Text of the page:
One consequence of the abundance of elite assassins in movies is that they inevitably must turn on each other. Apparently there aren’t enough of us non-assassins who need to be whacked to keep the pros in gravy. Or at least, there aren’t enough of us so worth killing that anyone is willing to pay for it. I suppose that’s good news. It’s a pretty safe bet that in any movie about an assassin, he or she will eventually become the target of another assassin, usually hired by the very same low-down, double-crossing people who employ the first assassin, which is what happens in The Mechanic – which is to say that if you’ve seen one movie about an elite hitman, you’ve seen The Mechanic. (You might also have seen the 1972 Charles Bronson movie on which The Mechanic is based.)
Statham is Arthur Bishop, an assassin who specializes in murders-for-hire that don’t look like murders. Drownings, heart attacks and apparently random street crimes are among his specialties. He’s knowledgeable, efficient and discreet, and he is rewarded handsomely for his skill and lack of qualms. But in case the audience has any qualms about the murder-for-hire biz, the victims of Arthur’s expertise are all cartoonishly and vaguely bad people who might deserve to be professionally and efficiently dispatched.
Arthur fancies himself an aesthete, living in a spectacular house in a Louisiana swamp, listening to his hi-fi and rebuilding a vintage car. (“Mechanic” is a euphemism for assassin, but Arthur’s also an actual mechanic, which might have seemed more interesting on paper than it is on film. The extent of his automotive activity is to give a socket wrench a couple of twists.) Arthur’s detachment extends to his sex life: He prefers the uncomplicated company of prostitutes, although he pays them well.
Arthur’s tranquil life gets complicated when he gets an assignment that he doesn’t want: killing a personal friend (he doesn’t have many of them). Then there’s another complication: The dead man’s son Steve (Ben Foster), not knowing who killed his father, wants to learn Arthur’s trade. The kid doesn’t have much going for him, so Arthur takes him under his burly wing.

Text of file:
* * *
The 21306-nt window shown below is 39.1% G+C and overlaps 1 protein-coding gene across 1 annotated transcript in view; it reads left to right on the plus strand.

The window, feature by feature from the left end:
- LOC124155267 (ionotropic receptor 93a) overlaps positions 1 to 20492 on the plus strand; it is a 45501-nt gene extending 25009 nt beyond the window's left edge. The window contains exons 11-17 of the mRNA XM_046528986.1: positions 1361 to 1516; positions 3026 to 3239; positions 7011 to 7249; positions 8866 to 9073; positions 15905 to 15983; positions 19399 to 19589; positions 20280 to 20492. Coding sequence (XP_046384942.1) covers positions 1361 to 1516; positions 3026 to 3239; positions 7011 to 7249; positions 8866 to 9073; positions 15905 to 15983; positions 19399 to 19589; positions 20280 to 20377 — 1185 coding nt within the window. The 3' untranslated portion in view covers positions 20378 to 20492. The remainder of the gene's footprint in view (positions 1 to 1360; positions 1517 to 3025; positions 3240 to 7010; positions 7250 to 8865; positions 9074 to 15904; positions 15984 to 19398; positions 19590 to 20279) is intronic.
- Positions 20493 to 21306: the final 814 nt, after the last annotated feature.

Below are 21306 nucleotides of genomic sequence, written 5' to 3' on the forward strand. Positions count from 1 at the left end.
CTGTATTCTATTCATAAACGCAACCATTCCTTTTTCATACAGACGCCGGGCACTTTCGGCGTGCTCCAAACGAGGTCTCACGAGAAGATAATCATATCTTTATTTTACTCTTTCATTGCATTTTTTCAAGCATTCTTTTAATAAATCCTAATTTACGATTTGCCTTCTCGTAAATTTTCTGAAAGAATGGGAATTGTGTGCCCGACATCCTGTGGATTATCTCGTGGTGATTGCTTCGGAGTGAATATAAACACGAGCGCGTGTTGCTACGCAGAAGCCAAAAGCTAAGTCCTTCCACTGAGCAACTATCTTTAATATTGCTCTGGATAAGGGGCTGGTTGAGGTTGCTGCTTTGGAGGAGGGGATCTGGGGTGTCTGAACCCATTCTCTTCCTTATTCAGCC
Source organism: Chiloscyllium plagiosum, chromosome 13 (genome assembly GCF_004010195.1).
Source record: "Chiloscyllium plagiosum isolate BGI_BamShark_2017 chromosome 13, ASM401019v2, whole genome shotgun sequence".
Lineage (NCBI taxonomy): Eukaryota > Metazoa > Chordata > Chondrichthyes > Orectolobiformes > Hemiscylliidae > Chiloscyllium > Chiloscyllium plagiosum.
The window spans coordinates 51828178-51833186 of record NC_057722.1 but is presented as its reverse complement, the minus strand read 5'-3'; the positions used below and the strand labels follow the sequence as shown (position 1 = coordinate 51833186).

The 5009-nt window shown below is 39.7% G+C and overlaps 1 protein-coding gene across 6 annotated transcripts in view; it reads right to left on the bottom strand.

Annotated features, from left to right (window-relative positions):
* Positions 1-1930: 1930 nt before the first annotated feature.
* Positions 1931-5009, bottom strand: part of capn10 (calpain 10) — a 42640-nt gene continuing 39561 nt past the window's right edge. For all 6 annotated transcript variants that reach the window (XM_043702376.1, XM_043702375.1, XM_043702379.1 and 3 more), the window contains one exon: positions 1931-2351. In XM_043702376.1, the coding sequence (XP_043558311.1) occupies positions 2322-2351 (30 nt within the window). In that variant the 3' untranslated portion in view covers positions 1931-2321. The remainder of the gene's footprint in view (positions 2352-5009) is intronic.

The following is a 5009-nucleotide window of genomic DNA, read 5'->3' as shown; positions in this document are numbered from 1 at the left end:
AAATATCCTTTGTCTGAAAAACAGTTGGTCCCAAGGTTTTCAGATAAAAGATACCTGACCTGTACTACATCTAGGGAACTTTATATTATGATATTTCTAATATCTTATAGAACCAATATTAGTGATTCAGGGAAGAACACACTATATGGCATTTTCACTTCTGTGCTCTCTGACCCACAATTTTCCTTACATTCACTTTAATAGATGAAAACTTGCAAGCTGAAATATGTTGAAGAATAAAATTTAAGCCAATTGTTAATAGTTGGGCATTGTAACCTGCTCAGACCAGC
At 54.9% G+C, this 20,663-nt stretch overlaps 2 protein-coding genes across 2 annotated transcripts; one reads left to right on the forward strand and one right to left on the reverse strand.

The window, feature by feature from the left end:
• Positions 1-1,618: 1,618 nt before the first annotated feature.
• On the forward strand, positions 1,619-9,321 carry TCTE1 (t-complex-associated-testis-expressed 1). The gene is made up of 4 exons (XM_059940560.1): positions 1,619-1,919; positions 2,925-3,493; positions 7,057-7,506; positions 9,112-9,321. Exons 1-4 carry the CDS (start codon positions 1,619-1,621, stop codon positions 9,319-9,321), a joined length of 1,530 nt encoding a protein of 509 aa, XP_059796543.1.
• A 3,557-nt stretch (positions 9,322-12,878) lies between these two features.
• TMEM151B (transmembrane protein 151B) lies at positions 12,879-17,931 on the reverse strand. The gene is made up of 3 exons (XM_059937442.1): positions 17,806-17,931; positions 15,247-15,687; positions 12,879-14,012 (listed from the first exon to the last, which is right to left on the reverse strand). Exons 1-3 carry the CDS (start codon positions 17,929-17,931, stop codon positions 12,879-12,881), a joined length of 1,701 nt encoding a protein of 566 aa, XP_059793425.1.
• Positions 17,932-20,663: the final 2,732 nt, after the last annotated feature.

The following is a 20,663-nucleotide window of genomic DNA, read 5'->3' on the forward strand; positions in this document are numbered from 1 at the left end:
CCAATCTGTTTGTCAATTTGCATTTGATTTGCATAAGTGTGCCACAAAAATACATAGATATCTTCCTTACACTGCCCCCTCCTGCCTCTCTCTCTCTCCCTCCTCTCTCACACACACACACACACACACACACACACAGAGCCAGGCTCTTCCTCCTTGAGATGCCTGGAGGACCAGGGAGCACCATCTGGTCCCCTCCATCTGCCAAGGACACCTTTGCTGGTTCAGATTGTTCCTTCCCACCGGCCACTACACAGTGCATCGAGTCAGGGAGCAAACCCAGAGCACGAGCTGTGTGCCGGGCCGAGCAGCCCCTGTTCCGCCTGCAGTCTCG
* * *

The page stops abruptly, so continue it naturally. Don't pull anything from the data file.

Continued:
Much of The Mechanic involves Arthur teaching Steve the ropes, in a series of assassinations that don’t go as smoothly as planned. Murders that go off without a hitch are kind of boring, I guess. The ones that go badly end up in fisticuffs and shoot-outs and spearings, with people rappelling down skyscrapers and getting thrown through windows and other exciting stuff. Steve, who lacks Arthur’s sangfroid and nose for trouble, tends to get into difficulty rather more than is healthy for an assassin who plans to make a career of it. Steve, with his emotional neediness and Daddy issues, is also more interesting and sympathetic than Arthur.
Under the direction of Simon West (Con Air), The Mechanic is a pretty good-looking movie, with briskly paced and sporadically imaginative action. (In one scene, Arthur and another hitman go at it on an airport shuttle bus, turning various bits of quotidian transport into deadly weapons.) That’s not really enough to make this movie worth watching. One problem is Arthur. He is not interesting or likable. You wouldn’t want to spend time with the guy. While the movie tries to make an issue of sorts out of the ethics of assassination (hey, every profession has its professional ethics), if Arthur is capable of deep thought about such things, he doesn’t let on. Statham is a fine physical specimen, but aside from a lot of intense glowering, he doesn’t betray any emotion. He’s like a pilot light that never gets lit; nothing gets to Arthur, and so there’s really nothing to Arthur. Foster is better as the callow, reckless and emotionally ragged Steve, and Donald Sutherland is quite good in a small role. Sutherland keeps getting cast in little roles in unmemorable (or terrible or occasionally good) movies; would somebody please give this guy something worthwhile to do?
If we wait long enough, all the movie assassins will eventually kill each other, until there is only one left. Maybe Donald Sutherland will play him.
Syd’s pick: Take a look at Confessions of a Dangerous Mind from the hitman back catalogue
Speaking of George Clooney and hitman movies, Clooney’s directorial debut was Confessions of a Dangerous Mind, the alleged autobiography of game-show maestro Chuck Barris (The Dating Game, The Gong Show), who claimed that while he was a mild-mannered TV producer by day, by night he was a successful freelance assassin for the CIA. (He subsequently recanted his confession, then recanted his recantation.) Whether Barris’ story is true or not, Clooney allows this meandering tale to unfold as if it could be true.
Barris’ (and screenwriter Charlie Kaufman’s) take on Cold War espionage is more than a bit over-the-top – though no more so than might be expected coming from an unreliable narrator like Barris, who, as the film opens, is stark naked, holed up in a festering no-star hotel, recounting the events that led to his coming unglued and unclothed.
As Barris, Sam Rockwell takes this gig seriously (you wouldn’t want to antagonize an ex-hitman, would you?), and gives the movie psychological heft while conveying the sense that any story of Barris’ life – the one that includes a wacky spy-versus-spy plot, or the one in which a nerdy deviant becomes a wildly successful game show impresario – is equally absurd. Clooney directs with a cool but goofy irony, balancing the film’s more oddball, mannered tendencies with absurdist humor.
@ Syd M